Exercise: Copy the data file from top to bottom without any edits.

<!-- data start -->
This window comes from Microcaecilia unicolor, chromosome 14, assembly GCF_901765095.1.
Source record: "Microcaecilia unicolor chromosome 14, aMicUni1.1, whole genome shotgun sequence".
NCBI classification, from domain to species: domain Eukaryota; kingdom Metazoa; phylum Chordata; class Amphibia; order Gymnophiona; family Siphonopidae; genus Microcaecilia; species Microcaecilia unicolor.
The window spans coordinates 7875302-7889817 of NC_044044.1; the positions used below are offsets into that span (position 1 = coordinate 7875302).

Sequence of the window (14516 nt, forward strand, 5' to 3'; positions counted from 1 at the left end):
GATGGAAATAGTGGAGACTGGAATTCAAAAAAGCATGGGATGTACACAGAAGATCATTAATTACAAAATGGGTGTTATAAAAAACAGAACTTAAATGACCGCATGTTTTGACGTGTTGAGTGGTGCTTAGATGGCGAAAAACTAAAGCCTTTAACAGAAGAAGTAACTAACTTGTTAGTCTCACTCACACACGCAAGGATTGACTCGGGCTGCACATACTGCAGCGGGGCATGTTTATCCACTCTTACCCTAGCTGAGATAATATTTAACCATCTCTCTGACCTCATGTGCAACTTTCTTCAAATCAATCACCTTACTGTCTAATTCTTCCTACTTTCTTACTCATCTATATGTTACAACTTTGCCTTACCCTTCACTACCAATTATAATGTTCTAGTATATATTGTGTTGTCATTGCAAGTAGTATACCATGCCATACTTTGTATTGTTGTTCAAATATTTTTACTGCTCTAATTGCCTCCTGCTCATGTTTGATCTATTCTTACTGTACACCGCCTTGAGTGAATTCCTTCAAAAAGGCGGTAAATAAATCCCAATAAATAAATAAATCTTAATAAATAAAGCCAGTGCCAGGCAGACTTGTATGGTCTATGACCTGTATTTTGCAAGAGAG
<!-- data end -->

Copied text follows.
This window comes from Microcaecilia unicolor, chromosome 14, assembly GCF_901765095.1.
Source record: "Microcaecilia unicolor chromosome 14, aMicUni1.1, whole genome shotgun sequence".
NCBI classification, from domain to species: domain Eukaryota; kingdom Metazoa; phylum Chordata; class Amphibia; order Gymnophiona; family Siphonopidae; genus Microcaecilia; species Microcaecilia unicolor.
The window spans coordinates 7875302-7889817 of NC_044044.1; the positions used below are offsets into that span (position 1 = coordinate 7875302).

Sequence of the window (14516 nt, forward strand, 5' to 3'; positions counted from 1 at the left end):
GATGGAAATAGTGGAGACTGGAATTCAAAAAAGCATGGGATGTACACAGAAGATCATTAATTACAAAATGGGTGTTATAAAAAACAGAACTTAAATGACCGCATGTTTTGACGTGTTGAGTGGTGCTTAGATGGCGAAAAACTAAAGCCTTTAACAGAAGAAGTAACTAACTTGTTAGTCTCACTCACACACGCAAGGATTGACTCGGGCTGCACATACTGCAGCGGGGCATGTTTATCCACTCTTACCCTAGCTGAGATAATATTTAACCATCTCTCTGACCTCATGTGCAACTTTCTTCAAATCAATCACCTTACTGTCTAATTCTTCCTACTTTCTTACTCATCTATATGTTACAACTTTGCCTTACCCTTCACTACCAATTATAATGTTCTAGTATATATTGTGTTGTCATTGCAAGTAGTATACCATGCCATACTTTGTATTGTTGTTCAAATATTTTTACTGCTCTAATTGCCTCCTGCTCATGTTTGATCTATTCTTACTGTACACCGCCTTGAGTGAATTCCTTCAAAAAGGCGGTAAATAAATCCCAATAAATAAATAAATCTTAATAAATAAAGCCAGTGCCAGGCAGACTTGTATGGTCTATGACCTGTATTTTGCAAGAGAG